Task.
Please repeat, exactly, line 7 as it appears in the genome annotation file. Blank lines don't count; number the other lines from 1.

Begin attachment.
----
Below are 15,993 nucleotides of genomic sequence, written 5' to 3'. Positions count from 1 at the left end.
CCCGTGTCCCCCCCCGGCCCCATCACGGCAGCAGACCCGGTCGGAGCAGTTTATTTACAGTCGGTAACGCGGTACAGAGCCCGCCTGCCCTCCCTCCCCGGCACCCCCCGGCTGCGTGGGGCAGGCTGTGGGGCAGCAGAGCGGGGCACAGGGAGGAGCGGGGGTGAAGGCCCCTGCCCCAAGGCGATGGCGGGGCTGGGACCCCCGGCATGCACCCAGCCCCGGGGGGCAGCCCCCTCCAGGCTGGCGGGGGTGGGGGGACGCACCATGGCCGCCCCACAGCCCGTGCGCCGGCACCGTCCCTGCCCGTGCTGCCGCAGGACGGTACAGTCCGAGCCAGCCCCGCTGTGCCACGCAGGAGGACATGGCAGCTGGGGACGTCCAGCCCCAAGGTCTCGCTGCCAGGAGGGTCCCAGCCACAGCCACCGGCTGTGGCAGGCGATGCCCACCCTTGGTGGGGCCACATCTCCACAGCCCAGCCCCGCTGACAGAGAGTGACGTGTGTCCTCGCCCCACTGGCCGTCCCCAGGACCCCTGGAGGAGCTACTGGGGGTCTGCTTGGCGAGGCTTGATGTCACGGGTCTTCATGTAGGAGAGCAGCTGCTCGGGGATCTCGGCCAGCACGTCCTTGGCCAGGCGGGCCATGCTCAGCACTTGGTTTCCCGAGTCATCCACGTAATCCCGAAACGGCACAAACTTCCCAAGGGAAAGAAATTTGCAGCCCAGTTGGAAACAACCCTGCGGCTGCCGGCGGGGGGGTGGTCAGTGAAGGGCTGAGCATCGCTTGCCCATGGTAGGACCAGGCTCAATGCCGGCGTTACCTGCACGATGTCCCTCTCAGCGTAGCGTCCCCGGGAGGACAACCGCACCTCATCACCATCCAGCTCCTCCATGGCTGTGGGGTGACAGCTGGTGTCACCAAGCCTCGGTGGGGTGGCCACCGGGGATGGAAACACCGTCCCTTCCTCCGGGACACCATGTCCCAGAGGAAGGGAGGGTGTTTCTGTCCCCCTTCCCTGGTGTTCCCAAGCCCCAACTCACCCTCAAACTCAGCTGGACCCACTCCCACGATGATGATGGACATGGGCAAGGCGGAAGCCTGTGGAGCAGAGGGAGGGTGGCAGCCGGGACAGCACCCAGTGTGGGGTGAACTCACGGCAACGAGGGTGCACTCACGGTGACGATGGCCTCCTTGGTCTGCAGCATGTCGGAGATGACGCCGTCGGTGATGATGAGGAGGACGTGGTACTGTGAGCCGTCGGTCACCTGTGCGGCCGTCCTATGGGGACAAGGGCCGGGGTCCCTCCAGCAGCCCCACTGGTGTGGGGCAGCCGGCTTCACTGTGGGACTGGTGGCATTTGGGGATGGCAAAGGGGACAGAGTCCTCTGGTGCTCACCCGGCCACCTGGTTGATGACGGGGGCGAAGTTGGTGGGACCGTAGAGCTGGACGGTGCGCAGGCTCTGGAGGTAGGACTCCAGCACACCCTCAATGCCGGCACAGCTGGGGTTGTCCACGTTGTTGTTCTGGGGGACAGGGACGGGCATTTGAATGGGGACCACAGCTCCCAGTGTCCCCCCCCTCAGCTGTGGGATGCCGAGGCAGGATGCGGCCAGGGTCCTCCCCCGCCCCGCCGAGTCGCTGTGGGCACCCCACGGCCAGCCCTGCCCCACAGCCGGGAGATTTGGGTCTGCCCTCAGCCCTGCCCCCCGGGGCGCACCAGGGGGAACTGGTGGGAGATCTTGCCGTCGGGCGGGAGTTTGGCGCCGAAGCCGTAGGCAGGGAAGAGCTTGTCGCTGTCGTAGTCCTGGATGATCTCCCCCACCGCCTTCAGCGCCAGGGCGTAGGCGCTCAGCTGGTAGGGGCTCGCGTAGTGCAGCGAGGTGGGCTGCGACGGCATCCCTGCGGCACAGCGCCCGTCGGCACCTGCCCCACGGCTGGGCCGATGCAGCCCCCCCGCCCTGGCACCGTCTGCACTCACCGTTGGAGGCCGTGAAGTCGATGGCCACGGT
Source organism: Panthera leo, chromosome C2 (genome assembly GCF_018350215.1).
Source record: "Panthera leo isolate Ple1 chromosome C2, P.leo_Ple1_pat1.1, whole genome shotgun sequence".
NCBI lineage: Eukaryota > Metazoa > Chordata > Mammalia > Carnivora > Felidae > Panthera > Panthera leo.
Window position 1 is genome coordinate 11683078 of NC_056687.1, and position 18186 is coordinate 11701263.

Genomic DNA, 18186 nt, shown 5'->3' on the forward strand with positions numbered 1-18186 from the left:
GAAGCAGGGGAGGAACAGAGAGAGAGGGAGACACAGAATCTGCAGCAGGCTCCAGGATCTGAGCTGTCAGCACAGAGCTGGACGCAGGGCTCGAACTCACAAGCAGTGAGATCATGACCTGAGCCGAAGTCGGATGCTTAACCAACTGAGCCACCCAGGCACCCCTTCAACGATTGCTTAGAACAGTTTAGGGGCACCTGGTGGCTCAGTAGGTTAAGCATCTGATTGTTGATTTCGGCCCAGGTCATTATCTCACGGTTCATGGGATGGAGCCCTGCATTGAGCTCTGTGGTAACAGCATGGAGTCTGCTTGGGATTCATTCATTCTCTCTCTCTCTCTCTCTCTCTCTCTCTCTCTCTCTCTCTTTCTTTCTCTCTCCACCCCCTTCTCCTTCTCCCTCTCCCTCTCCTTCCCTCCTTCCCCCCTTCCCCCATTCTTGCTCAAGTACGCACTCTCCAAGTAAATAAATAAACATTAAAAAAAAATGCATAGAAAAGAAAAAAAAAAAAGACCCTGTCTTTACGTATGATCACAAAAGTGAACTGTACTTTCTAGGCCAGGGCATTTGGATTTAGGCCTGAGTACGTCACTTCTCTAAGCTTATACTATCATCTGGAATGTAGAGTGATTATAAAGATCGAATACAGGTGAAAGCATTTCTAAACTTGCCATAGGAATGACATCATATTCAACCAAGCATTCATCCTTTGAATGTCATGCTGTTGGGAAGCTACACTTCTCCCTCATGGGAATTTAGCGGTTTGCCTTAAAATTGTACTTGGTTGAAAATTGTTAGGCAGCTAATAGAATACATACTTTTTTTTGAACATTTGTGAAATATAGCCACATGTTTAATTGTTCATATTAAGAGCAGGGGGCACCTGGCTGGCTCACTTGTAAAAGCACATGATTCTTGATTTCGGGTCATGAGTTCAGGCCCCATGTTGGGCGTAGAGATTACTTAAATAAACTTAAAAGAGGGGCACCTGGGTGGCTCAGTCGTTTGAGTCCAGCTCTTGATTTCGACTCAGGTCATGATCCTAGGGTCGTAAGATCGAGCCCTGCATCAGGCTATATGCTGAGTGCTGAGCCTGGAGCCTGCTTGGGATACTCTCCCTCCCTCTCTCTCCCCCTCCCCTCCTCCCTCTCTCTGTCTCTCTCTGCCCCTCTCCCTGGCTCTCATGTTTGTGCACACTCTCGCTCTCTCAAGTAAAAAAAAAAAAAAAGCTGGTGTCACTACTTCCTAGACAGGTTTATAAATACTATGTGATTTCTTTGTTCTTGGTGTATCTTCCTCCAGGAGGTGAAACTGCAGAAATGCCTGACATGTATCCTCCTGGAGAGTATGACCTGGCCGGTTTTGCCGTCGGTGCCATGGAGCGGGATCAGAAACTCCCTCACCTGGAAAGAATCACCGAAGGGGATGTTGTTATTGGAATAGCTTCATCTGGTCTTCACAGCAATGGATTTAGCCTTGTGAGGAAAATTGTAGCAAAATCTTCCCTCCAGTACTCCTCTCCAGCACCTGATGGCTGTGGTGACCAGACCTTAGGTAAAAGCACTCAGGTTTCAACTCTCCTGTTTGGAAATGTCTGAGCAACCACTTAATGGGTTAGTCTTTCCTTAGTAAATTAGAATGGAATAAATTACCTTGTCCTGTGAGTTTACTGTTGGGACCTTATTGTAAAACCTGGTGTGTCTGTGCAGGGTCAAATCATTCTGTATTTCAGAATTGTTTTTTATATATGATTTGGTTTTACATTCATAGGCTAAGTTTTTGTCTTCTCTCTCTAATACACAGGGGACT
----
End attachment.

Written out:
Genomic DNA, 18186 nt, shown 5'->3' on the forward strand with positions numbered 1-18186 from the left: